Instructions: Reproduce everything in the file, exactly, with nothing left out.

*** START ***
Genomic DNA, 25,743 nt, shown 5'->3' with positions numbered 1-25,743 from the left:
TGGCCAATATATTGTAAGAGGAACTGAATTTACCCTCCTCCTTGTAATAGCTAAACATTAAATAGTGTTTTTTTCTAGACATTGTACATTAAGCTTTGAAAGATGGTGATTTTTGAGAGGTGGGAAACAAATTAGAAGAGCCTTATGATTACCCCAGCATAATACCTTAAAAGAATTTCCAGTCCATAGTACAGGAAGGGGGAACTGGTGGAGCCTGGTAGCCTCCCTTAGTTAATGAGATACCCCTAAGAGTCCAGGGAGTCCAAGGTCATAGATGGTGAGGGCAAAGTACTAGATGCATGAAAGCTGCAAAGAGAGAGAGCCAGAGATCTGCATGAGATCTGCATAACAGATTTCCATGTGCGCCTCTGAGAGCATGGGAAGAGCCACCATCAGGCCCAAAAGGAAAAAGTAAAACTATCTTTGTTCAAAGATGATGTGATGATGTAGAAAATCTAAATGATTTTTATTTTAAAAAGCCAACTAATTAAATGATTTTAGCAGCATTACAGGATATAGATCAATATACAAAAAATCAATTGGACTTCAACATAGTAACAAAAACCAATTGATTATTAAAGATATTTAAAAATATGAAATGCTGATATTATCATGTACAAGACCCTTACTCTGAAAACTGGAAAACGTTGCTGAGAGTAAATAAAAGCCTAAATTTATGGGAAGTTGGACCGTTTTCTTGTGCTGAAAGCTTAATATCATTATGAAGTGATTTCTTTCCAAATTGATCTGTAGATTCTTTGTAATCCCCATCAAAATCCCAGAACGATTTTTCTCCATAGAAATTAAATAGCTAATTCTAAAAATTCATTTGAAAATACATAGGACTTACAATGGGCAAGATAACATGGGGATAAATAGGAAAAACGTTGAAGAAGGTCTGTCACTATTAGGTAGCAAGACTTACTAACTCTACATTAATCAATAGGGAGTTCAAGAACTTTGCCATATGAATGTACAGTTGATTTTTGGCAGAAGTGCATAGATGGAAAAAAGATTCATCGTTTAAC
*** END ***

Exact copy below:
Genomic DNA, 25,743 nt, shown 5'->3' with positions numbered 1-25,743 from the left:
TGGCCAATATATTGTAAGAGGAACTGAATTTACCCTCCTCCTTGTAATAGCTAAACATTAAATAGTGTTTTTTTCTAGACATTGTACATTAAGCTTTGAAAGATGGTGATTTTTGAGAGGTGGGAAACAAATTAGAAGAGCCTTATGATTACCCCAGCATAATACCTTAAAAGAATTTCCAGTCCATAGTACAGGAAGGGGGAACTGGTGGAGCCTGGTAGCCTCCCTTAGTTAATGAGATACCCCTAAGAGTCCAGGGAGTCCAAGGTCATAGATGGTGAGGGCAAAGTACTAGATGCATGAAAGCTGCAAAGAGAGAGAGCCAGAGATCTGCATGAGATCTGCATAACAGATTTCCATGTGCGCCTCTGAGAGCATGGGAAGAGCCACCATCAGGCCCAAAAGGAAAAAGTAAAACTATCTTTGTTCAAAGATGATGTGATGATGTAGAAAATCTAAATGATTTTTATTTTAAAAAGCCAACTAATTAAATGATTTTAGCAGCATTACAGGATATAGATCAATATACAAAAAATCAATTGGACTTCAACATAGTAACAAAAACCAATTGATTATTAAAGATATTTAAAAATATGAAATGCTGATATTATCATGTACAAGACCCTTACTCTGAAAACTGGAAAACGTTGCTGAGAGTAAATAAAAGCCTAAATTTATGGGAAGTTGGACCGTTTTCTTGTGCTGAAAGCTTAATATCATTATGAAGTGATTTCTTTCCAAATTGATCTGTAGATTCTTTGTAATCCCCATCAAAATCCCAGAACGATTTTTCTCCATAGAAATTAAATAGCTAATTCTAAAAATTCATTTGAAAATACATAGGACTTACAATGGGCAAGATAACATGGGGATAAATAGGAAAAACGTTGAAGAAGGTCTGTCACTATTAGGTAGCAAGACTTACTAACTCTACATTAATCAATAGGGAGTTCAAGAACTTTGCCATATGAATGTACAGTTGATTTTTGGCAGAAGTGCATAGATGGAAAAAAGATTCATCGTTTAAC